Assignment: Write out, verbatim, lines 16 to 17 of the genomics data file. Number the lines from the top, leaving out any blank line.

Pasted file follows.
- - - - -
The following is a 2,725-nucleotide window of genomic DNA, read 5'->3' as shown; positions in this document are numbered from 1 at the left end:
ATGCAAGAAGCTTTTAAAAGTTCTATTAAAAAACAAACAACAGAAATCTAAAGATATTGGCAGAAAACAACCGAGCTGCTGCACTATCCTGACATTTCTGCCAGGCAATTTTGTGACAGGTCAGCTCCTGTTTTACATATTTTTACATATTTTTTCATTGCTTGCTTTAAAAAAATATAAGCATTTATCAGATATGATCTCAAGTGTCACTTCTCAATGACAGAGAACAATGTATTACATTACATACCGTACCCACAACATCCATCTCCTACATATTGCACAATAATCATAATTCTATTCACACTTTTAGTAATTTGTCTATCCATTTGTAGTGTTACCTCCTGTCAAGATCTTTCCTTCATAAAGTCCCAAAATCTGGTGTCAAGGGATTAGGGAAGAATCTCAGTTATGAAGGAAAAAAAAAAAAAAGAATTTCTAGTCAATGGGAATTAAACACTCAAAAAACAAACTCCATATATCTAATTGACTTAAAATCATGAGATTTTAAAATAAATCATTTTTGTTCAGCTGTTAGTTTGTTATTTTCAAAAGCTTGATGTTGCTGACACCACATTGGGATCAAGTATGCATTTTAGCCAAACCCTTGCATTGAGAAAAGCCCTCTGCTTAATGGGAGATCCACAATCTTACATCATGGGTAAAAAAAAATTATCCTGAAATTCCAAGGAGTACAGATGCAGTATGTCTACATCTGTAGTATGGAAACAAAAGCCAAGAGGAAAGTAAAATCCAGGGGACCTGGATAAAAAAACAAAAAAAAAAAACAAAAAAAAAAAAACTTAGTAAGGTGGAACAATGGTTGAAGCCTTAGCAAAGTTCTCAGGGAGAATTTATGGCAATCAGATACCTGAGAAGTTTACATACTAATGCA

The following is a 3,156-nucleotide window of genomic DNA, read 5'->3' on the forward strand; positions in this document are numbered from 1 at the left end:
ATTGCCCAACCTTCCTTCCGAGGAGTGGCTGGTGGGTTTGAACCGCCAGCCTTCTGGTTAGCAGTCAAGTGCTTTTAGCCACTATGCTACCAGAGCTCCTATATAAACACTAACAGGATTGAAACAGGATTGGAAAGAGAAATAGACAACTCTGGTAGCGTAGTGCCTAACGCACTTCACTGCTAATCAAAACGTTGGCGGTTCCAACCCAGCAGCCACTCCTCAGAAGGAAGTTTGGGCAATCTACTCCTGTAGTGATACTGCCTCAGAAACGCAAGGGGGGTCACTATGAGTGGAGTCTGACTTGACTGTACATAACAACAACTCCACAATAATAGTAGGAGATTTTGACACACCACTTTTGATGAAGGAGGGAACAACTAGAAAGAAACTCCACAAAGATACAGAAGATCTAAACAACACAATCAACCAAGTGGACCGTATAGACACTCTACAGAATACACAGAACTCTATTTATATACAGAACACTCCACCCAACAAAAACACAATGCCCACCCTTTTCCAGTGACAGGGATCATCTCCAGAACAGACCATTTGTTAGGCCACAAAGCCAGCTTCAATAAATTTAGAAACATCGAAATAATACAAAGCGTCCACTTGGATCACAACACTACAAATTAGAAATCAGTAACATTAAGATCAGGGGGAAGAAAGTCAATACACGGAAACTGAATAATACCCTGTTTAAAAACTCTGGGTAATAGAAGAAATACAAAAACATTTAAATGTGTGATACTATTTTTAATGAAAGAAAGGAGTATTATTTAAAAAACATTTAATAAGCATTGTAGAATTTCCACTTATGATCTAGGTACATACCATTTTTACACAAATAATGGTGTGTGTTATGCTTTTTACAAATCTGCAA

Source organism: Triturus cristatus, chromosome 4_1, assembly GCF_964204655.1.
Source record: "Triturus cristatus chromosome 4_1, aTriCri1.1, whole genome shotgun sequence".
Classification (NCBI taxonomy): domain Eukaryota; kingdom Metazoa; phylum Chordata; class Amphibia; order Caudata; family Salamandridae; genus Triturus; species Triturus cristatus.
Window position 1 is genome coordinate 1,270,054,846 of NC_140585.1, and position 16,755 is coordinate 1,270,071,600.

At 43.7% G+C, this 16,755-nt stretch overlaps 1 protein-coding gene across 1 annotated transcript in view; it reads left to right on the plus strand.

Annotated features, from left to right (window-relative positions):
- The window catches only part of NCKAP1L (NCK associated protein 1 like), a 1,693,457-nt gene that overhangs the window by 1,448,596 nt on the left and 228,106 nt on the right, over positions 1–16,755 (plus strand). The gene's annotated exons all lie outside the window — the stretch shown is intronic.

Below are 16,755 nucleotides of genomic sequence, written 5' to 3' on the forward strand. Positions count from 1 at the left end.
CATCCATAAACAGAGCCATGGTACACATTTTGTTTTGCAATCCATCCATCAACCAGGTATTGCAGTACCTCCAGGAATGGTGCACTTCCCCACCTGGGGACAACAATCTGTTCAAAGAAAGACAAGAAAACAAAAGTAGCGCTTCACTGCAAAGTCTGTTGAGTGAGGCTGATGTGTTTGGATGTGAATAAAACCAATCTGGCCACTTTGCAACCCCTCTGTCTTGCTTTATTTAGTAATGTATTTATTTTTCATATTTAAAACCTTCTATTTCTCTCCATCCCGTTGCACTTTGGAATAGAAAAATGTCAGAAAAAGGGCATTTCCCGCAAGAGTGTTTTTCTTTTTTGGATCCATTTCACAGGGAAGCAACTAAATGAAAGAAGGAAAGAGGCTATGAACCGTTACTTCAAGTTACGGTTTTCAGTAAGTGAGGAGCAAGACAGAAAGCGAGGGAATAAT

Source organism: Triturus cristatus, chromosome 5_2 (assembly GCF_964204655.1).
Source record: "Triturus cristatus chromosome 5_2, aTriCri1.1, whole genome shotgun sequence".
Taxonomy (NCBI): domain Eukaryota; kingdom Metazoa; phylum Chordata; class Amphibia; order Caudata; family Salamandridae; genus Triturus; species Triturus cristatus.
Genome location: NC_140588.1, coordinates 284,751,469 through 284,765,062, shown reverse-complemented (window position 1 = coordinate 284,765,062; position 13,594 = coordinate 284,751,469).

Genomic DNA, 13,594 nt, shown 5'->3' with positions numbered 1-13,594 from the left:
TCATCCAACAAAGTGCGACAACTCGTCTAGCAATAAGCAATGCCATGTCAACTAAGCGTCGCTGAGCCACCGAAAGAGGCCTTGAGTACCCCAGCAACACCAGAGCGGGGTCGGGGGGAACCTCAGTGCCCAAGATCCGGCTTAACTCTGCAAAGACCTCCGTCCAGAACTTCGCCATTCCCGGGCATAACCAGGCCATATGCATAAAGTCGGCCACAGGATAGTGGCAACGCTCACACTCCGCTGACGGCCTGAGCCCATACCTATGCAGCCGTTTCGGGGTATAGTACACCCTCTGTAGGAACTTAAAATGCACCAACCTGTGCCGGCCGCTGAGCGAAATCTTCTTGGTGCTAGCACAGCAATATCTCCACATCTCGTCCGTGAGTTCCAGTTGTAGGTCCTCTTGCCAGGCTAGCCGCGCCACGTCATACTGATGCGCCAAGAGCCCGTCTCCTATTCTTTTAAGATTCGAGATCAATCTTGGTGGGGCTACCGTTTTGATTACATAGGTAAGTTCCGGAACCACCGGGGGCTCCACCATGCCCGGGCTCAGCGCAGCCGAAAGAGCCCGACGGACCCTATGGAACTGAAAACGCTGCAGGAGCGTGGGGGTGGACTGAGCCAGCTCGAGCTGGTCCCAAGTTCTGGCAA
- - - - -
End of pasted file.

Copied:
Taxonomy (NCBI): domain Eukaryota; kingdom Metazoa; phylum Chordata; class Amphibia; order Caudata; family Salamandridae; genus Triturus; species Triturus cristatus.
Genome location: NC_140588.1, coordinates 284,751,469 through 284,765,062, shown reverse-complemented (window position 1 = coordinate 284,765,062; position 13,594 = coordinate 284,751,469).